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Ed Bickert (1932-)

Canadian Jazz Guitarist Ed Bickert established himself as one of the top (if not THE top) Toronto studio and jazz guitarist in the 60's. He was fortunate enough to play with touring US jazzmen that came to Toronto and were willing to use the "house" rhythm section.

His experience with world top jazzmen was surely formative enough to
soon propel him onto the international jazz scene. For this to happen to someone who
lived in Toronto (and raised a family) at that time is rather rare... even impossible!

The real career "launch" probably happened when Ed Bickert was
recommend to the great Paul Desmond ... by Jim Hall ! Jim surely new that Ed could be the perfect accompanist for the legendary saxophonist's band. (Ed and Jim were friends.)

Bickert worked with Desmond from the mid seventies : they recorded a few albums notably "
Paul Desmond Quartet Live" and "Pure Desmond" . The later was recorded in the US with Ron Carter on bass!

Not bad for a little Canadian cowboy!

Ed Bickert

Mister Harmonic Prowess !

After gaining international visibility, Ed Bickert performed with renowned jazz artists and led his own band. His career owed him to be a Member of Order of Canada (a very high distinction).

While Bickert is a real "jazz guitar hero" to many guitarists old and young,
he never got the attention he deserved. That is mainly because he never lived in NY or in the States... as most of his contemporaries did.

Addendum : Ed's first trio record called simply called "Ed Bickert" is the recording that exposed him to a wider audience.

Unfortunately, he stopped playing in the early 21st century.
He influenced many other Canadian and American guitarists namely
Ted Greene (who also plays a tele by the way!)

On a personal note : one of my teachers got in touch with Ed many times
and harassed him to get a private lesson. The answer was always "NO!" ... on the other hand, Bickert was a fantastic clinician.

Gear and Playing Style


Ed Bickert's creativity and taste is unprecedented on the instrument. His harmonic concept really makes him the perfect accompanist for jazz in any context (duo, trio, quartet, etc.)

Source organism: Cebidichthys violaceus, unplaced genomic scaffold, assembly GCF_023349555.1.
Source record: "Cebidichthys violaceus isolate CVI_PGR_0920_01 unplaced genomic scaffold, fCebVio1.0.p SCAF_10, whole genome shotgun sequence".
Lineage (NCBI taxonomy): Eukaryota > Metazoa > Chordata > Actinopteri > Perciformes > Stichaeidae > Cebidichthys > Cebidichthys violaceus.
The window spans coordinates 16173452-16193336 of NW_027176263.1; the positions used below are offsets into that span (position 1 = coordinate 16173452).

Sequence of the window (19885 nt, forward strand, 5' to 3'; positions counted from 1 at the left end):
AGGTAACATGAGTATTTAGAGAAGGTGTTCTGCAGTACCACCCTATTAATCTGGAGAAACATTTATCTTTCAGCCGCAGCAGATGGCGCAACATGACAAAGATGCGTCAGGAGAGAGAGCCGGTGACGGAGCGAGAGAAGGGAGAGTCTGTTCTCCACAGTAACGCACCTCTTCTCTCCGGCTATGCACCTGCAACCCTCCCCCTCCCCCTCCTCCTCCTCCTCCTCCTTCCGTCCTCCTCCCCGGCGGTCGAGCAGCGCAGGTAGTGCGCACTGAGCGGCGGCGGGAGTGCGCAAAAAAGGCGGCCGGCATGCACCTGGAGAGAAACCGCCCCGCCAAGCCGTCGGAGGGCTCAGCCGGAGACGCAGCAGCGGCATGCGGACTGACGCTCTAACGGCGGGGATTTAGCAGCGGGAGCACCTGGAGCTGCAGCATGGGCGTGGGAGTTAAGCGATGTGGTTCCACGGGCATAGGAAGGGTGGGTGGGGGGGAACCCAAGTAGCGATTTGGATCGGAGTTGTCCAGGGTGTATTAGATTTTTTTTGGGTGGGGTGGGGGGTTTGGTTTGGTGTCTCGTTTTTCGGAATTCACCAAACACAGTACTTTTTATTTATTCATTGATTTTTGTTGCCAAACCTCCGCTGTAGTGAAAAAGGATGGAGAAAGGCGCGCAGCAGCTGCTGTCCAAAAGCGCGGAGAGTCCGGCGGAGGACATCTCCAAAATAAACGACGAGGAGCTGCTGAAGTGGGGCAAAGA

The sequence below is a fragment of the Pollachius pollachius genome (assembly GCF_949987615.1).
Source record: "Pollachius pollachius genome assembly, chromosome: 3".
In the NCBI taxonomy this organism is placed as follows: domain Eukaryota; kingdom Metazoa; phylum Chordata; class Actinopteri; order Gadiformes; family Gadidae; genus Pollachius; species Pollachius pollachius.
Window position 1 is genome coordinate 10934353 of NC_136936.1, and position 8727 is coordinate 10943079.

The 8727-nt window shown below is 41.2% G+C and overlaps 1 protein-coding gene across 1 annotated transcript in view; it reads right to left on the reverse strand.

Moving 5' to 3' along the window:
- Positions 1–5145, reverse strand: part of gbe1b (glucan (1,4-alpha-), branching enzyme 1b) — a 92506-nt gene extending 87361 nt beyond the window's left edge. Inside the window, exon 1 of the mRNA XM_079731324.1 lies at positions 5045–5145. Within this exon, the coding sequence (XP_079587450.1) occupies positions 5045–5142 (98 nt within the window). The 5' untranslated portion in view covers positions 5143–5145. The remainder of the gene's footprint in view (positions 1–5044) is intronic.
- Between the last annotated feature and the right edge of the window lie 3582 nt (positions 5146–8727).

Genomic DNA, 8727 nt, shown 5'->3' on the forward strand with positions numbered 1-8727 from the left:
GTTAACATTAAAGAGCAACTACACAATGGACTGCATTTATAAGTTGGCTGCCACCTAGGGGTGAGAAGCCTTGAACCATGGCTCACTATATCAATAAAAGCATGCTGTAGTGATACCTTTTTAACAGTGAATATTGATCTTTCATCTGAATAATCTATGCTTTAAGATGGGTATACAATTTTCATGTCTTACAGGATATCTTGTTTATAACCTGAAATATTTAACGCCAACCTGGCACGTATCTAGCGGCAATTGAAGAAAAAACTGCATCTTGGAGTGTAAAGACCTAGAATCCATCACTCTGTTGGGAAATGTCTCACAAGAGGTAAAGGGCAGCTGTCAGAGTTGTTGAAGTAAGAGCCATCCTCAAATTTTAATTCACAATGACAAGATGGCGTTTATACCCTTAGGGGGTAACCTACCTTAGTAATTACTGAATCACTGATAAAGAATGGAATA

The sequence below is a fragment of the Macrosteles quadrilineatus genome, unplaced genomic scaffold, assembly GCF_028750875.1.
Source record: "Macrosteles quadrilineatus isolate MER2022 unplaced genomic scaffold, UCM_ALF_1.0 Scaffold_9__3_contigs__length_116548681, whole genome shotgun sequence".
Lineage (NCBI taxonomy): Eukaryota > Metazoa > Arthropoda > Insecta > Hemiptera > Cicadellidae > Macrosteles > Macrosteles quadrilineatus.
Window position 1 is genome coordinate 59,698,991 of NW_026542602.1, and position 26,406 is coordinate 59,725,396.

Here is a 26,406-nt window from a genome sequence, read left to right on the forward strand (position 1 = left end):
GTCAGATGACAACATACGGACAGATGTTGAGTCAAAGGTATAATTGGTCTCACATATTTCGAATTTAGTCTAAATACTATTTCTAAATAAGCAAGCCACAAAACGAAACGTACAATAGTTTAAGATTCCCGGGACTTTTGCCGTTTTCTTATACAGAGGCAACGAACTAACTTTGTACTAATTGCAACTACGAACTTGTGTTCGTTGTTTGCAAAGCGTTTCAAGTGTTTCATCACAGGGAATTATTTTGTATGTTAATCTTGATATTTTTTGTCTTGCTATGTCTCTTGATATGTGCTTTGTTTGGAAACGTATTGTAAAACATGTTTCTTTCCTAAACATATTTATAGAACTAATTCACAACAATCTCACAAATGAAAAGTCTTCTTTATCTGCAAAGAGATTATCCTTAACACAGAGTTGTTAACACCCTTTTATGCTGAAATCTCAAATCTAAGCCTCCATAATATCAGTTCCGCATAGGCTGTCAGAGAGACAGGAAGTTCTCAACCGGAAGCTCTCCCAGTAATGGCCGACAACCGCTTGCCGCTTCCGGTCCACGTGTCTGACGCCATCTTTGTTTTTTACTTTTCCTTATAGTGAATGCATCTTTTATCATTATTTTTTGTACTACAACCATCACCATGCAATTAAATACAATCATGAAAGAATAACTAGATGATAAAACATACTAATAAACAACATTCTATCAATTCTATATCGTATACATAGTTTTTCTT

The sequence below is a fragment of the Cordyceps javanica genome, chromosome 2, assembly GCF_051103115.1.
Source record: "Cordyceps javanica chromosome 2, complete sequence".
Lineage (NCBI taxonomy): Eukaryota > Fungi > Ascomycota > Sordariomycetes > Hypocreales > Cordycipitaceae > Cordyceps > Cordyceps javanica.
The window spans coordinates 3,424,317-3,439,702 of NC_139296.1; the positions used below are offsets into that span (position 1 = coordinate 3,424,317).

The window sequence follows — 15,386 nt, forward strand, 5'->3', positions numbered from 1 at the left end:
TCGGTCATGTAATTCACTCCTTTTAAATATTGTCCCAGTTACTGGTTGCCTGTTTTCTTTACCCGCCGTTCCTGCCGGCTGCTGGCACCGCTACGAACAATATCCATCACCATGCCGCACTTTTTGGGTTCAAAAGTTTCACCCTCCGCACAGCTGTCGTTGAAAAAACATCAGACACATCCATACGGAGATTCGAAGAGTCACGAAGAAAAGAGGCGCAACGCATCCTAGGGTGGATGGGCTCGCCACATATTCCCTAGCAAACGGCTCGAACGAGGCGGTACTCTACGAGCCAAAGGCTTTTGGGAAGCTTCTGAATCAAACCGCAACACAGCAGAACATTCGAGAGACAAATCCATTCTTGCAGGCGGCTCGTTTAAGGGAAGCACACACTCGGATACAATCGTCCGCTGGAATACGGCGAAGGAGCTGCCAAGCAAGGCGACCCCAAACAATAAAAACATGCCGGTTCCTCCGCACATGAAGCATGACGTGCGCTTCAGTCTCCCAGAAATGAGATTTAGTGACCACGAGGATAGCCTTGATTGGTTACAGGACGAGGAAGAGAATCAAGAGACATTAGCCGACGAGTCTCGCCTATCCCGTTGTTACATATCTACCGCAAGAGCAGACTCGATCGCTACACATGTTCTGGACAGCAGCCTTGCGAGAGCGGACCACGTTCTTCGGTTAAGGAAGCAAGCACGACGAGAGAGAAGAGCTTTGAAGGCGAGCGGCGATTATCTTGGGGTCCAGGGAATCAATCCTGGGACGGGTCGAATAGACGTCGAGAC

He obviously used an
hybrid technique of pick and fingers to achieve maximum clarity in his chords introductions, self accompaniments, chord solos and counterpuntal lines.

If you want to know how to comp behind
singers/horns/bassists, listen to him!


Bickert's
round, well voiced chords , progressions and harmonic genius (passing chords, counterpoint, deceptive cadences, etc.) are really what distinguishes him : only a few notes suffice to identify when he's playing.

In the process of transcribing his music, I noticed that some of his 3-part voicings have much "bigger" implications : I could sometimes hear the other notes he didn't play (he "implied" them with less notes!) Talk about as master of harmony ...

On the gear level : he used a solid body guitar; probably why the chords he played sounded so rich and full. In fact, it seems he played mostly on a creamy yellow worn-out Fender Telecaster. (Although I saw him with an archtop in his early years, thanks to YouTube!)

I am still unsure of the amplifiers he used. From what I heard, he doesn't like Fender amps. When he gave a clinic in Montreal in the 1990's he said
" Give me anything but a Fender amp! "

Amps Addendum : quoting directly a friend of mine, the great guitarist Steve Raegele : "I've seen Ed Bickert play probably 10-15 times over the years, and for the longest time it was an orange Roland Cube. In the late 90s, he got an Evans amp that sounded really good."


Video, Licks and Transcriptions



More Transcriptions

"Who Can I Turn To"
(from the Frank Rosolino's album Thinking About You)

"Wave"
(from the Paul Desmond Album Pure Desmond)

"I'm Old Fashioned"
(from the Paul Desmond Album Pure Desmond)

Suggested Listening

Highly recommended :
Ed Bickert & Don Thompson : At the Garden Party.
I learned a few tracks on this album while in school.
Ed really showed me how to play chords on the guitar...



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